Projecting an aura. Photo: Adam Clark
Yeah social media is part of the game now, but I think film segments still have the biggest impact. You have had a long, successful career as a professional film skier, how has your approach to filming changed over the years?
Recently I have gotten a lot more interested in the production itself. I like having an influence on the logistics, production and direction of the filming that I am part of. As I move forward, I am more interested in being a part of a production as a whole. I still feel confident that my skiing in front of the lens is worthy to be a part of all that; but I guess I just want to be more involved. Each project that I am involved in is something that I am really passionate about. I would rather be involved 100%. Each year I try to set up little goals for media that I would like to generate. I really enjoy making something that is engaging; showcasing my skiing in a way that the average skier can relate to. For example, a resort edit can be more impactful than the heavy, freak-show shit that we do in Alaska. I love both, but I think a lot more people can relate to resort skiing because not a lot of people can go to Alaska to ski spines. It’s amazing to look at, but hard to connect with; so its nice to put something out there that’s a little different and more relatable.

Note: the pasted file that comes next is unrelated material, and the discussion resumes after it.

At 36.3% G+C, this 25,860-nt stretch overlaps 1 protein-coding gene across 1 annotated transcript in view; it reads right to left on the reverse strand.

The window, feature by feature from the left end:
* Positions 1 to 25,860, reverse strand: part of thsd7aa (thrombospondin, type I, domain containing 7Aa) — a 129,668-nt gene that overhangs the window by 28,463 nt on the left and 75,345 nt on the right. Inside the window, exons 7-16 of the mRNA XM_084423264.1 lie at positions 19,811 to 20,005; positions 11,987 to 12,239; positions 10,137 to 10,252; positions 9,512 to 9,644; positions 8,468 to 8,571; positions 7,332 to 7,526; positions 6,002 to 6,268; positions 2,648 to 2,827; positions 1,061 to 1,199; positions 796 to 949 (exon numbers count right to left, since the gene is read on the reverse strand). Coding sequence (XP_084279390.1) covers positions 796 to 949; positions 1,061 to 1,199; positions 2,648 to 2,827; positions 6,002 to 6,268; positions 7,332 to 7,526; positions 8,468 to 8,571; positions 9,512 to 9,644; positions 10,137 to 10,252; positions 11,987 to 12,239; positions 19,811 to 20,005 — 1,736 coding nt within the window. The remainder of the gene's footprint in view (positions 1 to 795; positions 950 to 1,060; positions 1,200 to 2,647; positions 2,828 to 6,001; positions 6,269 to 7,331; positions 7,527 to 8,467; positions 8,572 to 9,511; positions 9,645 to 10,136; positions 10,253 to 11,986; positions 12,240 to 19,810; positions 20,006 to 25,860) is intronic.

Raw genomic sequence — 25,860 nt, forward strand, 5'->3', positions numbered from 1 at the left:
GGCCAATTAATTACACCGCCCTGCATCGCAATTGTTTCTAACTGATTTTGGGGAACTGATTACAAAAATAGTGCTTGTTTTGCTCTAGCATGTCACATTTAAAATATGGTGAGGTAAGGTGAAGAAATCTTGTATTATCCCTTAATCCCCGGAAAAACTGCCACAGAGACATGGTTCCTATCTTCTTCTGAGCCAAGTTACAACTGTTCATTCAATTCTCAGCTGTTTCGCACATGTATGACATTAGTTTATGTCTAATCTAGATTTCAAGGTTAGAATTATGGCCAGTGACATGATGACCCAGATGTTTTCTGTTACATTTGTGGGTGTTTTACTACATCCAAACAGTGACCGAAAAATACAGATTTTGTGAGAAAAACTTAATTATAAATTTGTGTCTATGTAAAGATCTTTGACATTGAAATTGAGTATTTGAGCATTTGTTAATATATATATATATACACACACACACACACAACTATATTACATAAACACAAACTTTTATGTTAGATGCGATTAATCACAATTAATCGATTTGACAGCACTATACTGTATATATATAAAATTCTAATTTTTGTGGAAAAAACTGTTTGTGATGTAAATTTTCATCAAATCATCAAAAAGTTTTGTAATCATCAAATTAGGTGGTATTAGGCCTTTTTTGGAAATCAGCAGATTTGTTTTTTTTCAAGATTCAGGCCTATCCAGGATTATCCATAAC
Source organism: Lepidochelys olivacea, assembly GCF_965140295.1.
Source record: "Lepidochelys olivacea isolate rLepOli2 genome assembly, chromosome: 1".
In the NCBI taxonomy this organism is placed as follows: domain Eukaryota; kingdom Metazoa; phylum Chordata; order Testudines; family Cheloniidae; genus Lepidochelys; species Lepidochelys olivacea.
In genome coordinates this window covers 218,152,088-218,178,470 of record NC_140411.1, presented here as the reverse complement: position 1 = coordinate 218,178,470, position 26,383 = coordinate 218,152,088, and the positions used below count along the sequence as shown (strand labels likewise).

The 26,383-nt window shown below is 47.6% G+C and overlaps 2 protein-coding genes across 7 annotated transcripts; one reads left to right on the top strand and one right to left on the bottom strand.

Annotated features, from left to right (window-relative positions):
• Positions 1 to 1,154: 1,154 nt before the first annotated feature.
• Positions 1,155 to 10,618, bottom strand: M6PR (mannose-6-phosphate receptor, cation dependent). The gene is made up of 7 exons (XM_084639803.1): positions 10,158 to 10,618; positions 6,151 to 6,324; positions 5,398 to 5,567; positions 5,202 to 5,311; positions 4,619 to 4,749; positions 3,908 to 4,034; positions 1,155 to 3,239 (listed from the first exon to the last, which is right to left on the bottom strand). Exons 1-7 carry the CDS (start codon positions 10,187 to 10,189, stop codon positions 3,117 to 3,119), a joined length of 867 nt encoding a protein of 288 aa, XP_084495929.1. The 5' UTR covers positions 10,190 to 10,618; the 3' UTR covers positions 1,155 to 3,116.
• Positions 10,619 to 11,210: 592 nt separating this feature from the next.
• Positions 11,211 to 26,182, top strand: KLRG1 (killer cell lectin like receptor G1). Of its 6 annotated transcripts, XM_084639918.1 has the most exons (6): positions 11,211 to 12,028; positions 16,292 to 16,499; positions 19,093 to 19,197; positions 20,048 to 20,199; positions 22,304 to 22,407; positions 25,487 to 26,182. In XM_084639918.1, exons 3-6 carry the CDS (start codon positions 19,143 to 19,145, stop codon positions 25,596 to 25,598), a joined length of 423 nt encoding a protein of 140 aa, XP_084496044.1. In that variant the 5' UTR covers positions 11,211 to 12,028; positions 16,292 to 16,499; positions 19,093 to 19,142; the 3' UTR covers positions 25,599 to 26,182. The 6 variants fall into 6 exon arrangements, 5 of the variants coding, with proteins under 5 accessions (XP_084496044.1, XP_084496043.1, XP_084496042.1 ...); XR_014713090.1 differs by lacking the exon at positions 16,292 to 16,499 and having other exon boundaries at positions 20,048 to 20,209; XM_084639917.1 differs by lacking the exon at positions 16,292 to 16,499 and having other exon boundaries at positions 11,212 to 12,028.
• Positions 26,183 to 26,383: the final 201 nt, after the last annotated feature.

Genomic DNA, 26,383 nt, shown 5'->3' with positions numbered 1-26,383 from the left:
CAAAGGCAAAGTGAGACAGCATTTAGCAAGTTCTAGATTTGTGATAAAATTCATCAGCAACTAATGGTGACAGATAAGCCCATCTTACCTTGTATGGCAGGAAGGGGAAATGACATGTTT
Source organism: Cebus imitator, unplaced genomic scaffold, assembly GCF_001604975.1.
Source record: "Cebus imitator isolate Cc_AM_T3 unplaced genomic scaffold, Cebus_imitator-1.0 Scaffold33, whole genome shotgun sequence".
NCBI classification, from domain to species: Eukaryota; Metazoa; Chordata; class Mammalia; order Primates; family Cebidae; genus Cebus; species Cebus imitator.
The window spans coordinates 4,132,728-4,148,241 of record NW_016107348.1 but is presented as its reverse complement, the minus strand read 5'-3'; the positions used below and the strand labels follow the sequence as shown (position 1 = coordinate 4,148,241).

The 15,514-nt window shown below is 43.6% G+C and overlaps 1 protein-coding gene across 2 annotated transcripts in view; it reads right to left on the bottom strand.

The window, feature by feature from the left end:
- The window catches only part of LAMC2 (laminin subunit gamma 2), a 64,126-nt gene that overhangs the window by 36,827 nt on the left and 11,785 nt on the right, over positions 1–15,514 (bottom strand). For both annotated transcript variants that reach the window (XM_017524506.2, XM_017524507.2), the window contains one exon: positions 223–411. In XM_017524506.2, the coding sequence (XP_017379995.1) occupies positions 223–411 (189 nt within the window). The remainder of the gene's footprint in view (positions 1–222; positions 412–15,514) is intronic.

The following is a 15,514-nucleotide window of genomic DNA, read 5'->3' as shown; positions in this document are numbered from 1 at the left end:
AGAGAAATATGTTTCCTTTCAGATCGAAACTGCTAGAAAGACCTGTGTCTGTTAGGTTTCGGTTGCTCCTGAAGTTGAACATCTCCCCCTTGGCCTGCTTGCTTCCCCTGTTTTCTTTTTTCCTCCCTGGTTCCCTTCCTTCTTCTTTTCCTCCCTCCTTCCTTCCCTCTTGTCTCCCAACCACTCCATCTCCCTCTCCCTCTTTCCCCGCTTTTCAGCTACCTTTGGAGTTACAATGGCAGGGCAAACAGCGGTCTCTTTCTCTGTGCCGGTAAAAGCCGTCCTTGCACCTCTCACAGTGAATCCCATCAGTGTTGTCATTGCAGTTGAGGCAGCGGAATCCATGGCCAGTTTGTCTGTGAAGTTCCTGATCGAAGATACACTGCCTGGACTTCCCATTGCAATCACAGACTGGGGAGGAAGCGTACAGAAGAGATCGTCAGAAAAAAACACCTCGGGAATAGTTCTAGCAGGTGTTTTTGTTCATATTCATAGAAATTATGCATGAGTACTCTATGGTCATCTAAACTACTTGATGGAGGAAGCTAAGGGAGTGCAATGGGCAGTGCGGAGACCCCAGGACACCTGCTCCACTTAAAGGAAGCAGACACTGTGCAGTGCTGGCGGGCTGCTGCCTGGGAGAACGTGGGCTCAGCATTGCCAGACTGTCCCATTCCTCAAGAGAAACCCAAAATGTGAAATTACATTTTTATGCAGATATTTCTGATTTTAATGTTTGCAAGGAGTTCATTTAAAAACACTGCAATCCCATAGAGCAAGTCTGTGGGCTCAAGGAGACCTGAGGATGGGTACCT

You express lots of creativity in the way that you ski natural terrain, but you also get creative away from the mountains. What are your inspirations and outlets for creativity apart from skiing?
Visual art has been a big influence on my life ever since I was a kid. In college I studied fine art and loved the creative process, the experience of working in new mediums and the excitement that happens in those moments. After skiing took over my life, art took a back burner for a while, but over time I found new mediums to work in. The computer with a Wacom tablet that allows for painting, drawing and design on the digital plane opened up that creative outlet again. It allowed me to have a studio anywhere I could set up a laptop. This has come full circle and brought opportunity to work with the brands that support me, from designing ski graphics with Atomic; tees, hoodies, and backpack art with The North Face, to having a signature goggle with Smith. Fusing these passions has been a rewarding experience for sure.
You also brought your creativity to the “Experience Sage” project, which was super impressive. Can you tell us a little bit more about the whole project and your involvement?